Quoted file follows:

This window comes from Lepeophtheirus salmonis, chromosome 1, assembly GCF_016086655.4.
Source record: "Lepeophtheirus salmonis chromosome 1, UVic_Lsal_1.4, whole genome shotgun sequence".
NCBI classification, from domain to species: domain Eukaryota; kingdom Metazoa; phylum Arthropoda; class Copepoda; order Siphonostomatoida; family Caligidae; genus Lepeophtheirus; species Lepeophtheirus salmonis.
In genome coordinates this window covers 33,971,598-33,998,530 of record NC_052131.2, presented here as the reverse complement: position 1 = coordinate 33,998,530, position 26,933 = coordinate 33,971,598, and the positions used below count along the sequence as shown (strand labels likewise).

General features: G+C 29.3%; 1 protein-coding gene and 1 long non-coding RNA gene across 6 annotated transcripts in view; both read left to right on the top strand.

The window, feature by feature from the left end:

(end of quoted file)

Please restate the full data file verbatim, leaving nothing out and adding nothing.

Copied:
This window comes from Lepeophtheirus salmonis, chromosome 1, assembly GCF_016086655.4.
Source record: "Lepeophtheirus salmonis chromosome 1, UVic_Lsal_1.4, whole genome shotgun sequence".
NCBI classification, from domain to species: domain Eukaryota; kingdom Metazoa; phylum Arthropoda; class Copepoda; order Siphonostomatoida; family Caligidae; genus Lepeophtheirus; species Lepeophtheirus salmonis.
In genome coordinates this window covers 33,971,598-33,998,530 of record NC_052131.2, presented here as the reverse complement: position 1 = coordinate 33,998,530, position 26,933 = coordinate 33,971,598, and the positions used below count along the sequence as shown (strand labels likewise).

General features: G+C 29.3%; 1 protein-coding gene and 1 long non-coding RNA gene across 6 annotated transcripts in view; both read left to right on the top strand.

The window, feature by feature from the left end: